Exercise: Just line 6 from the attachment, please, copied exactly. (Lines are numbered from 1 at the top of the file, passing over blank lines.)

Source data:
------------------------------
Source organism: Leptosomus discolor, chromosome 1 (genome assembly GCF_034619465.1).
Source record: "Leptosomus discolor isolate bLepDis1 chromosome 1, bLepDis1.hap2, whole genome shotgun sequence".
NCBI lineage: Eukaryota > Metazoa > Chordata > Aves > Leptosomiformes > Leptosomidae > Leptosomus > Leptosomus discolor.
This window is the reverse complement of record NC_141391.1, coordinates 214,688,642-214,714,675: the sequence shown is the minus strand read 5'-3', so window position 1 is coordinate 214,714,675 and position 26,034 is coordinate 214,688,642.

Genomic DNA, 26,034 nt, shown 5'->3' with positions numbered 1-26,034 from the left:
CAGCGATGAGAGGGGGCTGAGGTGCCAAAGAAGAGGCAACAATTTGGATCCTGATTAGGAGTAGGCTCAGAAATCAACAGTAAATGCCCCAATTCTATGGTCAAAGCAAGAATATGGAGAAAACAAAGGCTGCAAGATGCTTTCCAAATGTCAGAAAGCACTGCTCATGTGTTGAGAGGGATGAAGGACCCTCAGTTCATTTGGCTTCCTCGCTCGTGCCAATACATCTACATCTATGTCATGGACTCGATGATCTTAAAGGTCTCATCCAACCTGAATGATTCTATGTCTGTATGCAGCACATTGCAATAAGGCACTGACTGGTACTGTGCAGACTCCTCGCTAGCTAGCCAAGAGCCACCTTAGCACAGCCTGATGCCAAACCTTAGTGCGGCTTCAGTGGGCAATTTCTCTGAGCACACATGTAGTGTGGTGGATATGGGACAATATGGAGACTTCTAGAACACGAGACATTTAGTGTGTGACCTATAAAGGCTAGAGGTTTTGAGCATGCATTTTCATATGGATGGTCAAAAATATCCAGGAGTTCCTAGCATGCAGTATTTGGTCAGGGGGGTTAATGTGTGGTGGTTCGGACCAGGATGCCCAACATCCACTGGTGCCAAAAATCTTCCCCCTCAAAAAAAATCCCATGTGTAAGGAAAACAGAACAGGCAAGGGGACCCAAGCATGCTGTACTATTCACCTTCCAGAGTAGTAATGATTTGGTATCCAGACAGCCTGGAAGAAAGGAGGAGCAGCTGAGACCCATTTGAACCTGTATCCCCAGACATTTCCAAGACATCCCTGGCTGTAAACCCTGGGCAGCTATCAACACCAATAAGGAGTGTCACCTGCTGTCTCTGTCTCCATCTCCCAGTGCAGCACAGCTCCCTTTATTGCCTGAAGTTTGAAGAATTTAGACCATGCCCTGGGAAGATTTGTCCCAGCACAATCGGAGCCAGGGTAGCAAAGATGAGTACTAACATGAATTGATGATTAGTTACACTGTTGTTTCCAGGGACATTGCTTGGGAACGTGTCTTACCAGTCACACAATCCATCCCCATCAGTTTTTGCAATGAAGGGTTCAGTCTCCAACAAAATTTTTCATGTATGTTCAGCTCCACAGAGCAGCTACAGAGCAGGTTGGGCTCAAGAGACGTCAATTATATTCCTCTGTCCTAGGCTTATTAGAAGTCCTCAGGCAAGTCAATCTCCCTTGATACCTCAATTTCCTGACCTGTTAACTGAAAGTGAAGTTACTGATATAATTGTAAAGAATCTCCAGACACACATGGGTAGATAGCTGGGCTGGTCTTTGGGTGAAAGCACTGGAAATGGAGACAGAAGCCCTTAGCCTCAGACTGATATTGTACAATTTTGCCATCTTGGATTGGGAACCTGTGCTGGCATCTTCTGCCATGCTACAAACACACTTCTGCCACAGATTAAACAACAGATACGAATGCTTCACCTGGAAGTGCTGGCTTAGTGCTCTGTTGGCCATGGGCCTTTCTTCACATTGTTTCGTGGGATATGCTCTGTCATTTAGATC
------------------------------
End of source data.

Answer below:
CAGCGATGAGAGGGGGCTGAGGTGCCAAAGAAGAGGCAACAATTTGGATCCTGATTAGGAGTAGGCTCAGAAATCAACAGTAAATGCCCCAATTCTATGGTCAAAGCAAGAATATGGAGAAAACAAAGGCTGCAAGATGCTTTCCAAATGTCAGAAAGCACTGCTCATGTGTTGAGAGGGATGAAGGACCCTCAGTTCATTTGGCTTCCTCGCTCGTGCCAATACATCTACATCTATGTCATGGACTCGATGATCTTAAAGGTCTCATCCAACCTGAATGATTCTATGTCTGTATGCAGCACATTGCAATAAGGCACTGACTGGTACTGTGCAGACTCCTCGCTAGCTAGCCAAGAGCCACCTTAGCACAGCCTGATGCCAAACCTTAGTGCGGCTTCAGTGGGCAATTTCTCTGAGCACACATGTAGTGTGGTGGATATGGGACAATATGGAGACTTCTAGAACACGAGACATTTAGTGTGTGACCTATAAAGGCTAGAGGTTTTGAGCATGCATTTTCATATGGATGGTCAAAAATATCCAGGAGTTCCTAGCATGCAGTATTTGGTCAGGGGGGTTAATGTGTGGTGGTTCGGACCAGGATGCCCAACATCCACTGGTGCCAAAAATCTTCCCCCTCAAAAAAAATCCCATGTGTAAGGAAAACAGAACAGGCAAGGGGACCCAAGCATGCTGTACTATTCACCTTCCAGAGTAGTAATGATTTGGTATCCAGACAGCCTGGAAGAAAGGAGGAGCAGCTGAGACCCATTTGAACCTGTATCCCCAGACATTTCCAAGACATCCCTGGCTGTAAACCCTGGGCAGCTATCAACACCAATAAGGAGTGTCACCTGCTGTCTCTGTCTCCATCTCCCAGTGCAGCACAGCTCCCTTTATTGCCTGAAGTTTGAAGAATTTAGACCATGCCCTGGGAAGATTTGTCCCAGCACAATCGGAGCCAGGGTAGCAAAGATGAGTACTAACATGAATTGATGATTAGTTACACTGTTGTTTCCAGGGACATTGCTTGGGAACGTGTCTTACCAGTCACACAATCCATCCCCATCAGTTTTTGCAATGAAGGGTTCAGTCTCCAACAAAATTTTTCATGTATGTTCAGCTCCACAGAGCAGCTACAGAGCAGGTTGGGCTCAAGAGACGTCAATTATATTCCTCTGTCCTAGGCTTATTAGAAGTCCTCAGGCAAGTCAATCTCCCTTGATACCTCAATTTCCTGACCTGTTAACTGAAAGTGAAGTTACTGATATAATTGTAAAGAATCTCCAGACACACATGGGTAGATAGCTGGGCTGGTCTTTGGGTGAAAGCACTGGAAATGGAGACAGAAGCCCTTAGCCTCAGACTGATATTGTACAATTTTGCCATCTTGGATTGGGAACCTGTGCTGGCATCTTCTGCCATGCTACAAACACACTTCTGCCACAGATTAAACAACAGATACGAATGCTTCACCTGGAAGTGCTGGCTTAGTGCTCTGTTGGCCATGGGCCTTTCTTCACATTGTTTCGTGGGATATGCTCTGTCATTTAGATC